Methods of Euthanasia | Page 2

  1. minecraftluvsfishy

    minecraftluvsfishy New Member Member

    I really dont want to kill my best fish.. :(
  2. psalm18.2

    psalm18.2 Fishlore Legend Member

    I never do, I just let them go naturally.
  3. endlercollector

    endlercollector Fishlore VIP Member

    I've tried medicating, letting them go "naturally," and clove oil, and I've finally decided on the latter when I see an impossibly curved spine and a mouth so ragged that the fish can't eat. It's never easy for me to do, but the fish go limp immediately and don't struggle, so they are much less stressed out that any of the ones I've tried medicating. I've decided that while it's a difficult decision for a pet owner to make, I can't let a fish suffer a slow and painful death when a human who has the resources can get pain meds.

  4. B

    Byron Smith New Member Member

  5. Lucy

    Lucy Moderator Moderator Member

    Welcome to FishLore!
    Thanks for the additional information.
  6. Cyndi Warren

    Cyndi Warren Valued Member Member

    Can you use the clove oil method with a snail?
  7. Lucy

    Lucy Moderator Moderator Member

    Good question.

    You might want to ask in the snail forum.
  8. sliderdkp

    sliderdkp Valued Member Member

    I printed out the article. I will soon have to euthanize a large comet goldfish. He came home over spring break years ago and I still have him. A local small vet said that tumors are common in comets and mine has a large tumor just smaller than a golf ball on his side. He seems not bothered by it, but how will I know it is hurting him? Are there signs with the fins? etc.? Thank you for covering this information.
  9. endlercollector

    endlercollector Fishlore VIP Member

    I've had several fish and dogs with untreatable tumors over the years. What we've done is keep them comfortable and taken care of them until they were unable to eat, which is usually a sign that they've reached the point where they're suffering.
  10. 5thgradeguppyraiser

    5thgradeguppyraiser Well Known Member Member

    I wish I knew this last July when one of my guppies had a badly chewed tail and couldn't even swim. I think he was tramatized when we were trying to put a female in the breeder and got caught in the net and that didn't help.
  11. ravenlady13

    ravenlady13 Well Known Member Member

    Thank you for posting this. I hate losing any animal, but I hate seeing them suffer more, and it's really comforting to know I have a reference of how to handle a dire situation.
  12. spiffynid

    spiffynid New Member Member

    I've used clove oil to sedate puffers before (clipping is traumatic without it), and there is a fine line between sedation and death. Thank you for the information.
  13. ravenlady13

    ravenlady13 Well Known Member Member

    Actually, I've been in the room (at my own request) during the euthanasia of 2 of my past cats. The method generally used is to sedate them, then keep giving them the sedative until they just stop breathing. If your animal is suffering (one of my cats had an inoperable brain tumor and one had feline lymphoma and had had a series of grand mal seizures) it's really a gentle way to end their pain.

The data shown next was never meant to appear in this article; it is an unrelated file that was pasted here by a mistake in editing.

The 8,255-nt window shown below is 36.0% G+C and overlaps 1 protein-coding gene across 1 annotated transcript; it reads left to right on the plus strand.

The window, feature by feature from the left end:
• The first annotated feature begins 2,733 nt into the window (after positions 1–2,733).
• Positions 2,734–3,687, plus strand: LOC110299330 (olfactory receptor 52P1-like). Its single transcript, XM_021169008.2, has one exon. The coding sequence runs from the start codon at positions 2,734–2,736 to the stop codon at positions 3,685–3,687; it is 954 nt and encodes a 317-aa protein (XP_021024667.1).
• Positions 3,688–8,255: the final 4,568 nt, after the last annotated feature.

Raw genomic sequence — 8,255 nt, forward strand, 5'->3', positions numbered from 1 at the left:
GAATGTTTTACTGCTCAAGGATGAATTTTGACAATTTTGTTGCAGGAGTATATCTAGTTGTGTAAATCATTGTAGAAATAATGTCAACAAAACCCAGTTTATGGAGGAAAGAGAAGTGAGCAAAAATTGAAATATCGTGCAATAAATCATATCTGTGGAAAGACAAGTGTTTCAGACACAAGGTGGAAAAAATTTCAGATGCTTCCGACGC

14. k

    katniss467 New Member Member

    I read that one of the best methods is using clove oil to put them to sleep, then placing them in a baggy in the freezer. This was they are completely asleep when the rapid chilling occurs.

    On the same article a Coast Guardsman recalled having had to be rescued from waters whose temperature was rapidly dropping (not sure of the circumstances), because he began to go into a sense of euphoria and was on the verge of hypothermia without the sense to get out of the water.

    Apparently this sense of euphoria is common among people who have been on the verge of death from drowning in cold waters. At first the water feels awful, and then it begins to feel warm and a sense of euphoria is felt.

    Not sure if this is the same for fish or not, but at least the clove oil would put them to sleep first, and if it didn't happen to work quite as well (How do we tell if the fish is asleep or just paralyzed?) they may not be in pain for longer than a short while.
  15. Hamsaphina

    Hamsaphina Valued Member Member

    I always used clove oil then vodka, kills them quickly and humanely, I hate the idea of freezing fish. Euthanasia is always a hard decision :(
  16. Adam55

    Adam55 Well Known Member Member

    Necessary, but I really can't even read this forum all that much. Pretty tough road.
  17. Anders247

    Anders247 Fishlore Legend Member

    How come I have never seen a method where you just toss them outside? Is this inhumane?
    I guess you couldn't do this with labyrinth fish, as one jumped out of my tank and survived even though it was completely dry. It did damage his fins, though.
  18. cichlidman

    cichlidman Well Known Member Member

    i had a fancy live for 15 years with huge tumors on him. He actually passed when i moved across the country (to much stress i assume)
  19. Lucy

    Lucy Moderator Moderator Member

    Throwing a fish outside to slowly suffocate would be considered inhumane.

    Since this is an informational thread only, it is being closed.

    A new thread can be started if anyone has questions pertaining to their fish.